I’m going crazy thinking about the lead paint in my house

798589_1339496095001_bHi All,

This entry is a bit long-winded, but I think that this is a very important topic for all. I’ve been a faithful This Old House magazine subscriber for years. I’ve enjoyed reading about all of the fantastic remodels and old house restorations, but as far as I know (and let me know if I’m wrong), there is not one article about the dangers of removing lead paint. Most of these renovations and restoration jobs require that you disturb walls/paint. I used to get very motivated reading about people who uncovered beautiful wood underneath layers of paint they removed.

Personally, I had a very bad scare last year. My husband and I have been restoring our 115 year old house for the last 6 years. We were not planning to have kids, so just like the people in This Old House, we went ahead and stripped the paint off of all of our mouldings. The floor was painted too, so we hired a floor professional to sand them. 6 years later, the house was still not finished, and lo and behold, I got pregnant. We had a healthy baby girl, and with the encouragement from our pediatrician, we had our house tested for lead. The numbers were off the charts, so I immediately had the baby tested. Luckily, the tests came out negative and we were VERY relieved to say the least. We have her tested every 6 months due to the risks and so far, she is clean.

I am in my 40s and I know that people in my age group and older have been exposed to lead paint. My husband remembers eating paint chips (and he’s still a smart cookie).

The city where I live in is filled with rows and rows of old houses. When the renovation boom came along, most of the houses on my block were gutted and re-done. Where did all of the lead-laden debris go to? Answer: The landfills. When I was redoing my kitchen, I consulted with a lead abatement spe******t and for a 400 square room, he quoted me $7,500 to take down 4 walls!! We definitely could not afford that. When I asked him why the price was so high, he replied that he has to contain the lead paint in a special metal barrel where it will be incinerated at a special facility. It just didn’t make sense to me – so how about the other houses when they did their demos? Did they place their debris in special metal drums too? I don’t think so.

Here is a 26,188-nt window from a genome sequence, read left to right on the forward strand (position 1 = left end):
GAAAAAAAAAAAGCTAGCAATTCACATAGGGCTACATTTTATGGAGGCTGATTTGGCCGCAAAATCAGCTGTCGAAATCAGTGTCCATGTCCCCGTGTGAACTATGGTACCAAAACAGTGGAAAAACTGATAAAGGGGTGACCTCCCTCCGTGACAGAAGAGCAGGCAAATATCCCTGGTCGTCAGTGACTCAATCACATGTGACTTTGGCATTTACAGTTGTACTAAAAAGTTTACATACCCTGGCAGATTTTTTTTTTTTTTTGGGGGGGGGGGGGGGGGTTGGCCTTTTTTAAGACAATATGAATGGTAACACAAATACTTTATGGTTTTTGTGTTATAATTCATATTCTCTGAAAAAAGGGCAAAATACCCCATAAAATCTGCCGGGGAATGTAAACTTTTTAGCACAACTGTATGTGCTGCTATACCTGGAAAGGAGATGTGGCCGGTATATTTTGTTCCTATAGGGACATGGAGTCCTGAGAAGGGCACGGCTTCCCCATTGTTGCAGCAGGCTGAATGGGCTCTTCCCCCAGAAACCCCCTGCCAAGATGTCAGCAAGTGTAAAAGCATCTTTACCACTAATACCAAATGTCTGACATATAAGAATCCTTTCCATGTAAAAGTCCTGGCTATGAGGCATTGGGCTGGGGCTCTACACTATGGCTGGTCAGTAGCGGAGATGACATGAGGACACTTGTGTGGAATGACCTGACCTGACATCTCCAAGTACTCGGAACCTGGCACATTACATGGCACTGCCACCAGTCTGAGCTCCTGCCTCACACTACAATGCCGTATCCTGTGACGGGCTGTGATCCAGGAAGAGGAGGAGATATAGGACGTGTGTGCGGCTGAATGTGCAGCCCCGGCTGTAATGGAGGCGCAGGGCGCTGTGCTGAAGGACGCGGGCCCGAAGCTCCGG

Remodeling an old home without proper professionals? Property disclosure form “lead paint unknown” when looking at an old home that has been remodeled. Take a look at the “Property Disclosure Form” most likely you will see under LEAD PAINT “UNKNOWN” this to me means it was not checked or removed without the proper removal company and you may have lead paint spores in the air from the incorrect removal and this also goes for asbestos and mold.
I also talked to the City’s top lead spe******t, and he offered to do a lead test in my home. He said that if he finds any lead in my house, he will close my house down and won’t let me in until I perform lead abatement – this could cost over $20,000!! How about the other houses? All of them have lead too. Shouldn’t he close those houses down too? He had no comment about that.

I was reading about how ingesting one micron of lead can screw up a child’s brain development, and how a neighbor’s house gut job can affect you as well since their lead dust can land on your property. If this is true, my child’s lead levels should be sky high. Several of my neighbors have gutted their houses and I know that there are more than several hundred micron particles of lead dust stuck somewhere between our floor boards due to our prior work removing paint and sanding the floors.

In my house, there are several doorways where the hacked up mouldings have peeling paint – they desperately need replacing. I’m stuck because prying off the moulding would disturb the paint and produce lead particles, but not removing the moulding is bad too because the paint will continue to crack and fall off. I can’t imagibe spending $2,500 per doorway for a lead abatement company. So what do I do? Move out?

I literally walk around with a spray bottle of Ledizolv (a cleaner that dissolves lead particles – used by lead abatement companies), and I’m making myself crazy thinking about all the lead particles that are hiding in the nooks and crannies. I cringe when my daughter plays on the floor, and I am constantly washing her hands. My question is for the old house owners out there – has anyone else been in the same shoes? If so, how did you deal with it? The bottom line is that lead is everywhere (and I mean EVERYWHERE), and believe me, I am fully aware of the dangers of lead. How do you live in your house without going crazy thinking about that?

https://advice.thisoldhouse.com/showthread.php?t=14415

Thomasville, GA has really old homes that have been Remodeled ASK FOR DOCUMENTATION of these bad materials removed. Lead, Asbestos, Mold.

Thomasville, GA has really old homes that have been Remodeled ASK FOR DOCUMENTATION of these bad materials removed. Lead, Asbestos, Mold.  Any home built before 1978 has some type of lead base paint; also do not forget the likely chance of Asbestos and mold. Any home from 1978 and 1900 and 1800 should be tested by a company that specializes in removing Lead, Mold, and Asbestos and they should provide documentation of no findings of these types of hazards and dangerous materials in any old home. No documentation buyers beware. As a real estate agent I would not show this type of property or list without proper documentation.

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